DDN Playtest: Return to Blingdenstone, Take Two

I had initially planned to run the playtest using Ruins of Undermountain, but had a hard time finding a good map and we ended up being fairly cramped for space, anyway. I resigned myself to the playtest adventure again, this time with a better head for it after having blundered through a bit of it during the first playtest session. Since everyone also showed up late, we just plowed through barebones character generation as fast as possible (so fast, in fact, that I forgot to give the guy playing the rogue another background).

I gave them the plot's cliffnotes, saying that they were basically trying to help a bunch of deep gnomes clear out their ancestral home, which has been infested with orcs and such, and that they were having a hard time of it. They decided to try and enlist the aid of the pechs, and during the trip there ran into the ruined temple that Kamon went through the first time.

He encouraged everyone to investigate it, which was good for me because it made things easier given that it was familiar territory. Despite having four people, combat started and ended really quickly, and despite the low hit points only Kamon's fighter took a hit. Even the gray ooze was not able to nail anyone despite Kamon knowing about it and it making its Stealth check. They got all the way to the drow wight at the end, which had captured Melissa's character (she was able to play right as they got into the room, so I figured I would drop here there).

Now I think that the battle is supposed to feature the wight and three skeletons, but they were having no trouble hacking their way through. The rogue took a pretty nasty hit, but was able to free the dwarf, allowing her to roll off a healing word and searing light combo (eating up all of her daily spells in the process). Though the spell missed, half of a 3d12 roll is still pretty potent, burning off almost half of the wight's hit points.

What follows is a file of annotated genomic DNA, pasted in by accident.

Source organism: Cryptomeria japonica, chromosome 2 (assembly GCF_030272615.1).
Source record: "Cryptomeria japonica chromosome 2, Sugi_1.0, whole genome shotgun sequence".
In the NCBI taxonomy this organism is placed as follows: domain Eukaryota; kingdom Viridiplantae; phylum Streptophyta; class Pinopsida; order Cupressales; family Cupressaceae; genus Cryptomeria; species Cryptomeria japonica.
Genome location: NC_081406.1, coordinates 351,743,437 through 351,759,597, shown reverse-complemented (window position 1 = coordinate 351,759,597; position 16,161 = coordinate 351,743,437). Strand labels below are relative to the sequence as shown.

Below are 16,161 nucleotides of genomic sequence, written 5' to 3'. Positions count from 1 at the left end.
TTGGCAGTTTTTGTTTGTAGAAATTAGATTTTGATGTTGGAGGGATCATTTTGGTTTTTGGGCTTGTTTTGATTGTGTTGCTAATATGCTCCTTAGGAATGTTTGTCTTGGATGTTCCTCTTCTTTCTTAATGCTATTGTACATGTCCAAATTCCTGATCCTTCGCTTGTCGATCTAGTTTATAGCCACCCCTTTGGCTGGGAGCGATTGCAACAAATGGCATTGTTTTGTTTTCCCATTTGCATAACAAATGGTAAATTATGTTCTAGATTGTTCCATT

In the end I got one hit in before the wight was nailed with a sneak attack and polished off with a magic missile. He only lasted as long as he did because I saw how easy the fight was and had him animate about a dozen corpses on the room's floor (half of which were vaporized by the sorcerer's burning hands before they could even do anything).

The players liked most everything about what they saw--especially the sorcerer, warlock, combat speed, and checks--with the exception of wizard spells (of course), hit points, and armor. Though two of them also play 3rd Edition (as well as 4th), none of them like pseudo-Vancian magic. They also felt that hit points were a bit on the low side. Personally I think that given most monsters have attack bonuses of +0 to +2, that despite a lucky hit having a decent chance of taking someone down they are fine.

As for armor, the fact that the rogue had a better AC than the fighter irked even the rogue player. 500 gp for scale armor is pretty steep (again, silver standard?), and I think that there should be more granularity to armor (like, more shields), as well as a system for resisting damage on the heavier stuff. This would require revamping resistances, which I also think they should do. At the least give the fighter benefits for having it, as well as put other options in the starting price range.

Anyway, with the exception of the wizard we are largely still enjoying the playtest. Here is hoping that we do not have to wait three months for the next packet.


  1. I liked Blingdenstone and the new playtest too. I also put together some cheat-sheets, expanded the reclaiming portion and added a random major events table. You can download them at my blog if you are interested.

  2. Cheat-sheets would have been handy. I kept forgetting where the gnomes were/were not, and thought it was odd that there were orcs, elementals, and pechs in fairly close proximity.

  3. I mostly did the cheat-sheets to help identify the gnome areas and major quest-givers. It probably wouldn't be a bad idea to expand them to the other areas, come to think of it.

    It was just a pain that the gnome areas and other area descriptions were all mixed together, and encounter tables were buried way at the back.


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